FAQ: Factors that affect your weekly benefit rate
If any of these circumstances apply to you, your weekly benefit rate may be reduced.
Not all pensions affect unemployment claims, but some do. If you are receiving a pension from an employer whom your claim is based on, your unemployment benefits may be reduced by either 50% or 100% of your weekly pension amount, as follows:
- If your Base Year Period employer contributed the entire amount towards your pension and you contributed nothing, your unemployment benefits may be reduced by 100% of your weekly pension amount.
Example: If your monthly pension amount is $1,000, your weekly pension amount is calculated to be $231. If your unemployment weekly benefit amount is $400, your weekly pension amount, $231, is subtracted from that, leaving you with $169.
- If both you and your employer contributed towards the pension, your unemployment benefits may be reduced by 50% of your weekly pension amount.
Example: If your monthly pension amount is $1,000, your weekly pension amount is calculated to be $231. Since you contributed towards your pension, only half of your weekly pension amount ($116) is subtracted from your weekly benefit amount. If your unemployment weekly benefit amount is $400, half of your weekly pension amount, $116, is subtracted from that, leaving you with $284.
- If you contributed the entire amount towards the pension, and your employer contributed nothing, no reduction will be made to your unemployment benefits.
- If you were involuntarily separated from work prior to the age of 59.5 years, a lump sum payment of retirement pension will reduce your unemployment benefits, either for the week in which the payment was received or, at your option, prorated to a weekly deduction using actuarial tables.
NOTE: Getting Social Security benefits does not reduce Unemployment Insurance benefits.
If a suitable job is offered to you, you must take it. If you refuse the job, you may be denied benefits for the week in which you refuse the job and for the next three (3) weeks.
Because each person is not the same and has different circumstances, the definition of a "suitable job" is fitted to each person, depending on where he or she lives, his or her skills, experience and past salary. While you are unemployed, you will look for a job similar to your last job (distance traveled, job duties and salary). As you remain unemployed, you will be expected to revise your minimum job requirements. For example, you may have to travel a greater distance, accept a different type of job or accept a lower starting salary.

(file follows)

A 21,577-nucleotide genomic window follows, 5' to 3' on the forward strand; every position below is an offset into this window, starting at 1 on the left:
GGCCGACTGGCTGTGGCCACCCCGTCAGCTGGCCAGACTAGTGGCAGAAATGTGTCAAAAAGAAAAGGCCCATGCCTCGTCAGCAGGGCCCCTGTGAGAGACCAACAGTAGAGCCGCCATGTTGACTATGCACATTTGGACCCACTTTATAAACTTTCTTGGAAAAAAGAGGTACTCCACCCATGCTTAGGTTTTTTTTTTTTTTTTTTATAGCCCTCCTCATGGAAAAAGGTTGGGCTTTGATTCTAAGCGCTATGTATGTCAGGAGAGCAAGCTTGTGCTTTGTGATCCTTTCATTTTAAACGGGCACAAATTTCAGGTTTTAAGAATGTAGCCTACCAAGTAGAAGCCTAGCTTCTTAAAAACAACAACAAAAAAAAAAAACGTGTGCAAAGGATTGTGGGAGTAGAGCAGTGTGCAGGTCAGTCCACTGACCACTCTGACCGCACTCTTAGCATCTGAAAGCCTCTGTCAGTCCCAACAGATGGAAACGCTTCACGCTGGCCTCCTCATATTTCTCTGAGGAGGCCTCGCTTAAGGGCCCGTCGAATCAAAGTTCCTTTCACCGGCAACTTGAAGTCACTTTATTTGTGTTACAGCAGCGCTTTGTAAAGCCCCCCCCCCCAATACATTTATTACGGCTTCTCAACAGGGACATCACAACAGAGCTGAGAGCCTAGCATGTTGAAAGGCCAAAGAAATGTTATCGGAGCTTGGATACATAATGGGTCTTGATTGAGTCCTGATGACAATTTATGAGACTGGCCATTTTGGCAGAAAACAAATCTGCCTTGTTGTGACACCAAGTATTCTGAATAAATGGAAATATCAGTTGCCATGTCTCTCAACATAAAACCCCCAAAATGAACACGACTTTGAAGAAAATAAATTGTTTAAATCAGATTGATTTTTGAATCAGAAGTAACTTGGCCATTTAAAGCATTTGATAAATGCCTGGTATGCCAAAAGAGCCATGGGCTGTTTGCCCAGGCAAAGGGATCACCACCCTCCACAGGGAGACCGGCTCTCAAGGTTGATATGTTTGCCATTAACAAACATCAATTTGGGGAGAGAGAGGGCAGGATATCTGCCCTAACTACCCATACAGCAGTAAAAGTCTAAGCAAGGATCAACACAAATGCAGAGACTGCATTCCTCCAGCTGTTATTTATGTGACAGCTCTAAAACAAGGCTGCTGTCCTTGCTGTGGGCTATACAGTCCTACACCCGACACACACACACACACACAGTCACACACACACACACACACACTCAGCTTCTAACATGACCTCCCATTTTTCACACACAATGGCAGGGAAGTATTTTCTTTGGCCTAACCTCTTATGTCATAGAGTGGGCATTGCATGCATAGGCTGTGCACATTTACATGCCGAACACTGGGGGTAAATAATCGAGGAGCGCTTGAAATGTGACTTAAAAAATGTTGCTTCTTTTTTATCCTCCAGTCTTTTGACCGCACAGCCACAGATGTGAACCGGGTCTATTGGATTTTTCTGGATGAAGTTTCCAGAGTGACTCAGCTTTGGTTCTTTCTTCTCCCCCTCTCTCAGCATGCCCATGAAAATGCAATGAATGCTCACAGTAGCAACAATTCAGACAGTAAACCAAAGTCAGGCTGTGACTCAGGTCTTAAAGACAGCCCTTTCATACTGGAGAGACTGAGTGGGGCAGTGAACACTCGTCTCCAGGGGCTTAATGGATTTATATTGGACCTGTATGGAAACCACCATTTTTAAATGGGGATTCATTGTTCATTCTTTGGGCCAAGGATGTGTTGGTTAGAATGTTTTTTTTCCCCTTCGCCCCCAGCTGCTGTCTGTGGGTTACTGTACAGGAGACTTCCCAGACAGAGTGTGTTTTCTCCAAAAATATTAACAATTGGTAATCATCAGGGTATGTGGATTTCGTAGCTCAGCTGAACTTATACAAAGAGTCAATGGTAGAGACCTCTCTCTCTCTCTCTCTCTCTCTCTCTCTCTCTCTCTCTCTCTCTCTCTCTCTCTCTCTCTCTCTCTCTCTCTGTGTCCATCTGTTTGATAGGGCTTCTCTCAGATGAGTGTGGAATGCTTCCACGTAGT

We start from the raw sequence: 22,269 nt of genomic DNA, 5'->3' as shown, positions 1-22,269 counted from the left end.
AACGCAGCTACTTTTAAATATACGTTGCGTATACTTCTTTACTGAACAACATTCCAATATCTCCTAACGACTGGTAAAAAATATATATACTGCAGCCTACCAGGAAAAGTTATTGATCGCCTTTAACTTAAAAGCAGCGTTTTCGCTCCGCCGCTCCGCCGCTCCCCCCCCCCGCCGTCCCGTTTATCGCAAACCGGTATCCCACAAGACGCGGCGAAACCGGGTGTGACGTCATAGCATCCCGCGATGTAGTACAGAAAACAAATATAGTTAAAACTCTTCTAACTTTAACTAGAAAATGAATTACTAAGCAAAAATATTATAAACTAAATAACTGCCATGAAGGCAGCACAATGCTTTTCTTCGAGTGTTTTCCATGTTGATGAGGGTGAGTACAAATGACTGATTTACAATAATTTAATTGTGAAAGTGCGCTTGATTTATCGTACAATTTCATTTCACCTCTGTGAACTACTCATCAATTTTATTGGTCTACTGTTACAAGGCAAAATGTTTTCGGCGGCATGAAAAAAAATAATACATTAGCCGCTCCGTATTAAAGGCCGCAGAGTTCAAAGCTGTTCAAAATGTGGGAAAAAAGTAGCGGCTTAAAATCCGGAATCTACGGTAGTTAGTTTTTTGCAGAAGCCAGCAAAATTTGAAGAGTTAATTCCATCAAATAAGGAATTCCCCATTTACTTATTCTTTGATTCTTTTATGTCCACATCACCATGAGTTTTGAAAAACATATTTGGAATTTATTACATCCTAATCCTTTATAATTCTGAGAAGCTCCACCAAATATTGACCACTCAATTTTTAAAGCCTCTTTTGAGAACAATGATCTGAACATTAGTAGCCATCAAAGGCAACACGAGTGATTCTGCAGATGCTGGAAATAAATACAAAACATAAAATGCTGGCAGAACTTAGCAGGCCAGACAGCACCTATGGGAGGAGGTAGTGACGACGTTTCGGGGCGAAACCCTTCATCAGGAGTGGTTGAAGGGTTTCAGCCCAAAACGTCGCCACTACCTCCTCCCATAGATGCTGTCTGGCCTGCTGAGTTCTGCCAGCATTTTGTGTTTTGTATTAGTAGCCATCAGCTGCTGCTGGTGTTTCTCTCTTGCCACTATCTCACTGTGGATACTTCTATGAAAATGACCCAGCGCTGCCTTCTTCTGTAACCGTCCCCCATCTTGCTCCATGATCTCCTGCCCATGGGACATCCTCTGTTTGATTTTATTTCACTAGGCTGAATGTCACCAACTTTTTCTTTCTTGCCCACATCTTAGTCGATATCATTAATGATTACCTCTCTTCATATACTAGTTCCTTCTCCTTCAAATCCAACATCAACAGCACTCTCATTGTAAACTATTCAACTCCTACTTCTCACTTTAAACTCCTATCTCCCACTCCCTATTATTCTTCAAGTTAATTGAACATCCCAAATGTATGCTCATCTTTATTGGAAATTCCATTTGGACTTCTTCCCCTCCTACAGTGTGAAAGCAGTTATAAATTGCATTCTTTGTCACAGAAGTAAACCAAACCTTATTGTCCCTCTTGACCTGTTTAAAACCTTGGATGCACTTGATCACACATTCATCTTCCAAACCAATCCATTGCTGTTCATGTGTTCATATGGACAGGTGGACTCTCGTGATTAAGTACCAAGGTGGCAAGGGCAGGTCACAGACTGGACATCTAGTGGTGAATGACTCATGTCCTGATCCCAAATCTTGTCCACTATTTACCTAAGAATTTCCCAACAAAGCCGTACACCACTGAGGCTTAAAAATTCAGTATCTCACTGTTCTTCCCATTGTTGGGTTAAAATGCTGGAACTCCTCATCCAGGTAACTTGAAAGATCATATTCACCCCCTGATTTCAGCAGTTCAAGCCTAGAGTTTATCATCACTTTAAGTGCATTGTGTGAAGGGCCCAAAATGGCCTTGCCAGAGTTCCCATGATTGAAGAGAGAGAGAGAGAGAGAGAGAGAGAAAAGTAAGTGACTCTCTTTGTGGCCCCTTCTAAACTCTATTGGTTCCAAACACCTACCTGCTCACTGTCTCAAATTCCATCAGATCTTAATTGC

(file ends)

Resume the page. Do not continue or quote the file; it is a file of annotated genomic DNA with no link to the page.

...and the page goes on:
An offer of work is suitable if it is reasonably similar to your previous work experience in location, type of work, and pay, including benefits. The longer you remain unemployed, the more willing you must be to expand your work search. You may need to consider offers outside your normal trade or occupation, and to accept work at a lower pay rate in order to remain eligible for benefits.
If you are working less than full-time due to your employer's lack of full-time work, you may be able to collect all or part of your unemployment benefits. Less than full-time means that you are not working more than 80% of the usual hours for your occupation (for example, if a 40 hour work week is common in your occupation, you may be able to receive benefits if you work 32 hours or less).
If you find part-time work with a new employer, you must continue to look for full-time work (if your unemployment claim is based on full-time work). If you do not look for full-time work, you may be ineligible for unemployment benefits.
Whether you are working less than full-time or part-time, you must report your weekly gross wages (including tips) when you claim your benefits. Please note that even if pre-existing part-time employment is not used to calculate your monetary, you must declare all earnings for each week of benefits that you claim. Wages must be reported for the week in which they are earned, not when they are paid. The wages you report will be subtracted from your Partial Benefit Rate. The Partial Benefit Rate is 20% higher than your weekly benefit rate. You cannot be paid more than your weekly benefit rate.
For example, if your weekly benefit rate is $200, your Partial Benefit Rate is $240 (20% higher than $200). If you earn $50 during a week, you would receive $190 in unemployment benefits ($240 - $50 = $190).
If you return to full-time work during the weeks you are claiming benefits, you must notify us when you claim those weeks. You will have to answer questions about your return to full-time work, including:
- The specific date you returned to full-time work.
- The gross wages you earned.
- The amount of whole hours you worked.
- The employer's name, address and telephone number.
- If you notify us online of your return to full-time work, you will also need to provide the employer's name, address, and telephone number.